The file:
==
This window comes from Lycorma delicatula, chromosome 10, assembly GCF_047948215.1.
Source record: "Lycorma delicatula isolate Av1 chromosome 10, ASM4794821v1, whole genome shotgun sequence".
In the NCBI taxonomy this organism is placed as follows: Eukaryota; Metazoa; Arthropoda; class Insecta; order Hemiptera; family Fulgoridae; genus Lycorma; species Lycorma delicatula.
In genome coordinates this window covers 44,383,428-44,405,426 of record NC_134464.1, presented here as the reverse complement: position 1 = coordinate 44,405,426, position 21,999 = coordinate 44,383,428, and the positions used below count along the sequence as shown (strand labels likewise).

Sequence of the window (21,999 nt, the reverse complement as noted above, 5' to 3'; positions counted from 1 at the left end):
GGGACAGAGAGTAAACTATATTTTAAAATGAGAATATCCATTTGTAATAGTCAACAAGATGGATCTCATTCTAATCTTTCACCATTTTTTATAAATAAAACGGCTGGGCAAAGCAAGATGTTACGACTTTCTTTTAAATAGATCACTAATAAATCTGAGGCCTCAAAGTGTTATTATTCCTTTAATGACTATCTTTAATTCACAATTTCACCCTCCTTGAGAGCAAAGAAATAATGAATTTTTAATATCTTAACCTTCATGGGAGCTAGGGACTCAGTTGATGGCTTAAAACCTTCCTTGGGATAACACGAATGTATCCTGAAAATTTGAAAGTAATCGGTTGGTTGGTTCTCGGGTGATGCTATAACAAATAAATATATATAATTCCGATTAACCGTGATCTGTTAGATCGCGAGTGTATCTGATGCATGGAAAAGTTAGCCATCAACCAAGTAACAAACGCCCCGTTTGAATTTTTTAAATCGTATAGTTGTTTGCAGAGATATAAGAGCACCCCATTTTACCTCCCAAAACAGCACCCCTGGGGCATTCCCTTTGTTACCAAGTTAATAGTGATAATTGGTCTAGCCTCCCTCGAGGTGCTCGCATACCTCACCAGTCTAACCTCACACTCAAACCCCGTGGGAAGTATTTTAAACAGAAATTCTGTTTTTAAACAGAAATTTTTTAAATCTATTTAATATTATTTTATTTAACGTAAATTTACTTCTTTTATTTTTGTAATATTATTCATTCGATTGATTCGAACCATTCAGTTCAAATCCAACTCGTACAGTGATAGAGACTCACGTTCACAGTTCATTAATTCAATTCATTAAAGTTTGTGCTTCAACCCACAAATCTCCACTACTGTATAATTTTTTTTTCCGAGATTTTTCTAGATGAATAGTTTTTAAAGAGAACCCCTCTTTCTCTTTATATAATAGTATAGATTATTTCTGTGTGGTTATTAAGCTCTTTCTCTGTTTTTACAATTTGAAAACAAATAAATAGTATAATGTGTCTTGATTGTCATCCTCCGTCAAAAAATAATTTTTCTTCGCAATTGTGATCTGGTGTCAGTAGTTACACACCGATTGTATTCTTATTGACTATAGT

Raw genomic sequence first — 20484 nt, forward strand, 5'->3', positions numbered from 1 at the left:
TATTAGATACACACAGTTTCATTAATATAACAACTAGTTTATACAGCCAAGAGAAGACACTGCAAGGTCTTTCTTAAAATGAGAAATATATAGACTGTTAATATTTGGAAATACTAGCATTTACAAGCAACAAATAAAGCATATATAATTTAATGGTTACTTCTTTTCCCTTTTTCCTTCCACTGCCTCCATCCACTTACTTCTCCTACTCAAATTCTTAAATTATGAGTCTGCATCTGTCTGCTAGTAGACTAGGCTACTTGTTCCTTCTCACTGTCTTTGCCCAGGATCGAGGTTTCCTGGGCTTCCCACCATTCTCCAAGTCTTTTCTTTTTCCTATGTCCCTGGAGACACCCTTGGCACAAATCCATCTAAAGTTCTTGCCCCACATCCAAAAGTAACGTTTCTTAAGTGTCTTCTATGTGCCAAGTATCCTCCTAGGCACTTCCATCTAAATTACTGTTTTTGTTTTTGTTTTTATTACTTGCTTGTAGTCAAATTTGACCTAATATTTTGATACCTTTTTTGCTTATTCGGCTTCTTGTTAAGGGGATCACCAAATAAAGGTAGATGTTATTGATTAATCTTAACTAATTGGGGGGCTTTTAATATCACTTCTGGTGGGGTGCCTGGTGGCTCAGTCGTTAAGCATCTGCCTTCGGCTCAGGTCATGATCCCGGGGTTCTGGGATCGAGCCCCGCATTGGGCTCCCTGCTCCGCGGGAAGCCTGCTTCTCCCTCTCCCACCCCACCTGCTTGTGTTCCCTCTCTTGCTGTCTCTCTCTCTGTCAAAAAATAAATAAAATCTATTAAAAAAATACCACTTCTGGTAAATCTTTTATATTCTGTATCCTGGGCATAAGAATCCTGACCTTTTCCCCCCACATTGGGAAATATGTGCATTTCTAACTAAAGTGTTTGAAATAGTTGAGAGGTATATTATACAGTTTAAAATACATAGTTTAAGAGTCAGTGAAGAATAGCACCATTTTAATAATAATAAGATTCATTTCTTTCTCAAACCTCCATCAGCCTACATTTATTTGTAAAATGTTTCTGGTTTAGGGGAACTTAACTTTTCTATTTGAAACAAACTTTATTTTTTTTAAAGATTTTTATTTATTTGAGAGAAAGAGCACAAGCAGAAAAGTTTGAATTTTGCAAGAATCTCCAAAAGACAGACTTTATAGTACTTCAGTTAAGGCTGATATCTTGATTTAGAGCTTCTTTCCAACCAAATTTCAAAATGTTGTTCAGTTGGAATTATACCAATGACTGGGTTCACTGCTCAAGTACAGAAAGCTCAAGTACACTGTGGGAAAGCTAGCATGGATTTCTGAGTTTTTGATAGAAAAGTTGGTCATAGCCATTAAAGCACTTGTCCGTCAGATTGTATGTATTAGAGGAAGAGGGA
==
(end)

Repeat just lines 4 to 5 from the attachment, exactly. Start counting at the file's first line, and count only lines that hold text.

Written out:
In genome coordinates this window covers 44,383,428-44,405,426 of record NC_134464.1, presented here as the reverse complement: position 1 = coordinate 44,405,426, position 21,999 = coordinate 44,383,428, and the positions used below count along the sequence as shown (strand labels likewise).

Sequence of the window (21,999 nt, the reverse complement as noted above, 5' to 3'; positions counted from 1 at the left end):